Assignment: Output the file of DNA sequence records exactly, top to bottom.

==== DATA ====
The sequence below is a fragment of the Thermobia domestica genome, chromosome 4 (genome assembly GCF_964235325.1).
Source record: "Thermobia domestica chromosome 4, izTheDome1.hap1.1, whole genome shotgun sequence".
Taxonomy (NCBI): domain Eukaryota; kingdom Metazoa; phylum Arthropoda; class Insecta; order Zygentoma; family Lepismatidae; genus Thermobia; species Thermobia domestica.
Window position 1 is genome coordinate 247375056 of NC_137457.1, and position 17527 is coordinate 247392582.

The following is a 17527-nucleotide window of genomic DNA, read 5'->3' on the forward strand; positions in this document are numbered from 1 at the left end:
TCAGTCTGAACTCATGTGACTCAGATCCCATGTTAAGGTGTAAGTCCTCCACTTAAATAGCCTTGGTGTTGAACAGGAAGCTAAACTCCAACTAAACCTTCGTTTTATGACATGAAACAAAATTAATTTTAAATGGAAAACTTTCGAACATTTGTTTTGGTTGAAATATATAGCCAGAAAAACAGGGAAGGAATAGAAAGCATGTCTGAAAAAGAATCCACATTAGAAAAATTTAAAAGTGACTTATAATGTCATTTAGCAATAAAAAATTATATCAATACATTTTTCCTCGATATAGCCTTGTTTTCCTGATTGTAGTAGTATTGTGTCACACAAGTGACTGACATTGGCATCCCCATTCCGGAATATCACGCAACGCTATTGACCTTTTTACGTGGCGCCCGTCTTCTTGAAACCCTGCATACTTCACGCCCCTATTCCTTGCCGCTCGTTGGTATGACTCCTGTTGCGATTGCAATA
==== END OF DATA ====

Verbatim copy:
The sequence below is a fragment of the Thermobia domestica genome, chromosome 4 (genome assembly GCF_964235325.1).
Source record: "Thermobia domestica chromosome 4, izTheDome1.hap1.1, whole genome shotgun sequence".
Taxonomy (NCBI): domain Eukaryota; kingdom Metazoa; phylum Arthropoda; class Insecta; order Zygentoma; family Lepismatidae; genus Thermobia; species Thermobia domestica.
Window position 1 is genome coordinate 247375056 of NC_137457.1, and position 17527 is coordinate 247392582.

The following is a 17527-nucleotide window of genomic DNA, read 5'->3' on the forward strand; positions in this document are numbered from 1 at the left end:
TCAGTCTGAACTCATGTGACTCAGATCCCATGTTAAGGTGTAAGTCCTCCACTTAAATAGCCTTGGTGTTGAACAGGAAGCTAAACTCCAACTAAACCTTCGTTTTATGACATGAAACAAAATTAATTTTAAATGGAAAACTTTCGAACATTTGTTTTGGTTGAAATATATAGCCAGAAAAACAGGGAAGGAATAGAAAGCATGTCTGAAAAAGAATCCACATTAGAAAAATTTAAAAGTGACTTATAATGTCATTTAGCAATAAAAAATTATATCAATACATTTTTCCTCGATATAGCCTTGTTTTCCTGATTGTAGTAGTATTGTGTCACACAAGTGACTGACATTGGCATCCCCATTCCGGAATATCACGCAACGCTATTGACCTTTTTACGTGGCGCCCGTCTTCTTGAAACCCTGCATACTTCACGCCCCTATTCCTTGCCGCTCGTTGGTATGACTCCTGTTGCGATTGCAATA